Tag Archives: Evernote

5 Great Tech Tools to Prep for the School Year

It’s the end of July and the school year is just around the corner (T-minus 19 days for me). Here are some great apps to help you organize in preparation of the school year.

 

Courtesy of Pixabay

Courtesy of Pixabay

Evernote (Free & Paid) – A great tool to organize your lessons, resources, notes, to do lists, and more. Evernote is a highly versatile tool for organizing your life.

Google Calendar (Free) – If you have a Google Account, you can easily create a Google Calendar. With calendar you can organize your personal and professional life, create shared calendars for collaborative projects, and keep specialized calendars for your classes.

Socrative (Free) – Build great bell ringer activities and exit tickets with this student response system. With the release of Socrative 2 has come a series of robust upgrades including Google Drive integration, Common Core tagging, individual student reports, and so much more.

ShopSavvy (Free) –  A barcode and QR code scanner, ShopSavvy allows you to scan the barcode of an item in store and will return price checks of stores in the area as well as online deals. This is a great way to hunt down back to school deals!

Genius Scan (Free & Paid) – This is my favorite camera scanner app. If you are looking to digitize your handouts or reading lists, this tool will allow you to create digital documents (PDF, JPEG, etc) using only your camera and then transfer documents via email, DropBox, Google Drive, Evernote, and more.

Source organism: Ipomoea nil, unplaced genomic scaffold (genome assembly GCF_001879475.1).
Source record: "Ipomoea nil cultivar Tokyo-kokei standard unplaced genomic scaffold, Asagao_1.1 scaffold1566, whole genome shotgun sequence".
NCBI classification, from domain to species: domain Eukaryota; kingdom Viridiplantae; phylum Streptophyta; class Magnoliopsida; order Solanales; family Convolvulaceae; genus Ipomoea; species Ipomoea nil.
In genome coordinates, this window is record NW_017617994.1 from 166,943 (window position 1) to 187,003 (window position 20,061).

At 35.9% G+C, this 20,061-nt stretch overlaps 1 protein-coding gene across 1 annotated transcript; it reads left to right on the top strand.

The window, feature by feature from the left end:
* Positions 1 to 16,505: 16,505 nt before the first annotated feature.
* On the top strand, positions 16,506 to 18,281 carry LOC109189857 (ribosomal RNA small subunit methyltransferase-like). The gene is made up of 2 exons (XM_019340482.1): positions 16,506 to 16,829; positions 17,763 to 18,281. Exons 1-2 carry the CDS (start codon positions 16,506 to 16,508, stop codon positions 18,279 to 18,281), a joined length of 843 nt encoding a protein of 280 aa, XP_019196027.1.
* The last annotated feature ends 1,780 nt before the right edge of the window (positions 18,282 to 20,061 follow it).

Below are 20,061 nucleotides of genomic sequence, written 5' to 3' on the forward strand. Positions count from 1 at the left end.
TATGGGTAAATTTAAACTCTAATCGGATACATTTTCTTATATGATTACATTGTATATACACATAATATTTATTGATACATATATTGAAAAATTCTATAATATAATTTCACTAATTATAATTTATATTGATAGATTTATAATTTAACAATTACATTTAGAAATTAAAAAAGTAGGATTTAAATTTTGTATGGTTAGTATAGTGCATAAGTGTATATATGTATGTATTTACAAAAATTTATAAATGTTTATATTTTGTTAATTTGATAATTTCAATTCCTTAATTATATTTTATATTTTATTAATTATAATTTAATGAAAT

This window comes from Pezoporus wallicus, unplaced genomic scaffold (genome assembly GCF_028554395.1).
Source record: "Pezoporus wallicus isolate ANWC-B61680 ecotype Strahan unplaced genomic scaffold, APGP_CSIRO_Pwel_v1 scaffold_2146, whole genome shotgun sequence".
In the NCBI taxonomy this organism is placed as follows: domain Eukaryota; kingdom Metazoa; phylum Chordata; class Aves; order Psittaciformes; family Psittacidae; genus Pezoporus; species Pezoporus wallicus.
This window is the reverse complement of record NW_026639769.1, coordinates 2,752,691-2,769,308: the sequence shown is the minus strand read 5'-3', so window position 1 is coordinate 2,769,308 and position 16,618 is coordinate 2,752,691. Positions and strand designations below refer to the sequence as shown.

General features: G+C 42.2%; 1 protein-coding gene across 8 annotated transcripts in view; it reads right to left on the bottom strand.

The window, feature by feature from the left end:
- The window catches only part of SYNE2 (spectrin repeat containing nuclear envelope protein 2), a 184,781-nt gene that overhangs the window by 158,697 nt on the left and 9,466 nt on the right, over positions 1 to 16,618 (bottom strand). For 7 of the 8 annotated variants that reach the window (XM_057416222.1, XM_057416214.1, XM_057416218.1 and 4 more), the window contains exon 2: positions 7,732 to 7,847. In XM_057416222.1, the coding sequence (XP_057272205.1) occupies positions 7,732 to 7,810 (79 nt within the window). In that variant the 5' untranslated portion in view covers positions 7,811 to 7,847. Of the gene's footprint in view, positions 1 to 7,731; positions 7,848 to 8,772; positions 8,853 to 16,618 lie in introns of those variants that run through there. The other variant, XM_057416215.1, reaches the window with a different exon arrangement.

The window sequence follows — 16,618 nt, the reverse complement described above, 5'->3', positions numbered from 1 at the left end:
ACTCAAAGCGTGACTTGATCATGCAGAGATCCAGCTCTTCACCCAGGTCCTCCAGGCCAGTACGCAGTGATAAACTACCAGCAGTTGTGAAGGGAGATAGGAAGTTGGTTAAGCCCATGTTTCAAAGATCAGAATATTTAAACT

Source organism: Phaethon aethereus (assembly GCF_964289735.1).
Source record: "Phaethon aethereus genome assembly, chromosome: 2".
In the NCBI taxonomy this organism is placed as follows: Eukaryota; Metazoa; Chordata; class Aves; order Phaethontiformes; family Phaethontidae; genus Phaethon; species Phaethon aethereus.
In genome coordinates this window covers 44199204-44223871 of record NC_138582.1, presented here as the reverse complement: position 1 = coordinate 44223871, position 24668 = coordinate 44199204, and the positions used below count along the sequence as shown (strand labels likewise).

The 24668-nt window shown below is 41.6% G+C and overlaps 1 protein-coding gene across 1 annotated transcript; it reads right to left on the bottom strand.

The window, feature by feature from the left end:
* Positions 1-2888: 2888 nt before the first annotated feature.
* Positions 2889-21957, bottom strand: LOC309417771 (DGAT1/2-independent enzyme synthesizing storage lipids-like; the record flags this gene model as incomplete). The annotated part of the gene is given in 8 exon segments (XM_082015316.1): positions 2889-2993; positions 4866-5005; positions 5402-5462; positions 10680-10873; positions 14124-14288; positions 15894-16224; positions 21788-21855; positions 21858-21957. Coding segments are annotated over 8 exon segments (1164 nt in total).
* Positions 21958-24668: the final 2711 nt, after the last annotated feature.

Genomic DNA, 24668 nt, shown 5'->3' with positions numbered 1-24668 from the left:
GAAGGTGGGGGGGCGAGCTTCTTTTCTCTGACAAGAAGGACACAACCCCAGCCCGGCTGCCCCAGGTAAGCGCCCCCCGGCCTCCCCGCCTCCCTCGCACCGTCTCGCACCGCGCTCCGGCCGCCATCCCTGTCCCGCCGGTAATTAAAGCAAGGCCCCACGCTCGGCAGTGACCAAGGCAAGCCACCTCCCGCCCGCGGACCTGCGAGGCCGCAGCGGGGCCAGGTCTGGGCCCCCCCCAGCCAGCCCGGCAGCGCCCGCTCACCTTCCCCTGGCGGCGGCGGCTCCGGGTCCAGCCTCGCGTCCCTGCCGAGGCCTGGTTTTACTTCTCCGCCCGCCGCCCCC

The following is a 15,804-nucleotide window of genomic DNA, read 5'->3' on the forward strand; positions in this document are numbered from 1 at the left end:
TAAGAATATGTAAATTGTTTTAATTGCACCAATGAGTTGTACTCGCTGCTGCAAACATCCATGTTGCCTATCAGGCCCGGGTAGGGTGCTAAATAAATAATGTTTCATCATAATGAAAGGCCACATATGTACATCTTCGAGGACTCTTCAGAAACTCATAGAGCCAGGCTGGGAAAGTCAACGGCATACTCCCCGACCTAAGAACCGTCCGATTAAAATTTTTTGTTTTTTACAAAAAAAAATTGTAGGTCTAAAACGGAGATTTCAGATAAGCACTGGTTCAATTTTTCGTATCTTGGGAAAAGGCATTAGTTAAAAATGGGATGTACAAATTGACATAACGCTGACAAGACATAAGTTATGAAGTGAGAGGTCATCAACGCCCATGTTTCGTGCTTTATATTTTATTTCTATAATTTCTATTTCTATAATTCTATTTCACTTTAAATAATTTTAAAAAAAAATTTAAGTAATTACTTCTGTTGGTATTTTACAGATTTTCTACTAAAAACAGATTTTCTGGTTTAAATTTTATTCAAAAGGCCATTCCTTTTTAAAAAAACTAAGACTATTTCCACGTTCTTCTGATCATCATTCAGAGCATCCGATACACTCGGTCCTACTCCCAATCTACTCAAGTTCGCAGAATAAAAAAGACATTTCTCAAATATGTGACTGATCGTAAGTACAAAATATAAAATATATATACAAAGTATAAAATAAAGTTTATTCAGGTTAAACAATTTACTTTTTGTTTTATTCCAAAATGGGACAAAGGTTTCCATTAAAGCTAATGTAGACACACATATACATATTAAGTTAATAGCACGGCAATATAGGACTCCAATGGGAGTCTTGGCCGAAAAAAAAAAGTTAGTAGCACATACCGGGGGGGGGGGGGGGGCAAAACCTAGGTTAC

There are a lot more tools out there that can help you organize and prep for the school year. However, don’t forget the most vital element in gearing up for Fall – rest up and recharge!

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5 Ways to Be More Productive in the New Year With Evernote

Screen Shot 2013-12-31 at 3.26.14 PMIf you’re a regular reader of my blog, then you know that I love Evernote! I’ve written about it several times:

Evernote: A Great Tool for Organizing Teachers & Students

Using Evernote to Go Paperless in the Classroom

Using Evernote for Research

Evernote is an excellent tool to help you organize your projects, ideas, notes, and more. If one of your New Year’s Resolutions is to be more organized, then check out these 5 great tips to help you become more organized and productive in the New Year with Evernote.

Getting Started with Evernote

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Evernote is one of the most popular organization platforms out there. If you’re not using it, I’m sure that you’ve heard of it.

If you have been wanting to try Evernote but haven’t been able to find the time to sit down with it, check out these great tutorials from Evernote themselves:

Getting Started with Evernote for Mac

Getting Started with Evernote for Windows Desktop

Getting Started with Evernote for Windows Phone

Getting Started with Evernote for Windows 8 (Touch)

Getting Started with Evernote for iPhone, iPod Touch, and iPad

Getting Started with Evernote for Android

These introductions are simple, well organized, and easy to follow. They’re great for figuring out the basic ins and outs of Evernote!

How to Use iPads for Personal Professional Development

This article is reblogged from my post on Edudemic.

This post is adapted from a talk that I gave at the iPad Summit in Atlanta. The Boston iPad Summit 2013 is now accepting proposals and offers discounts for early bird registration!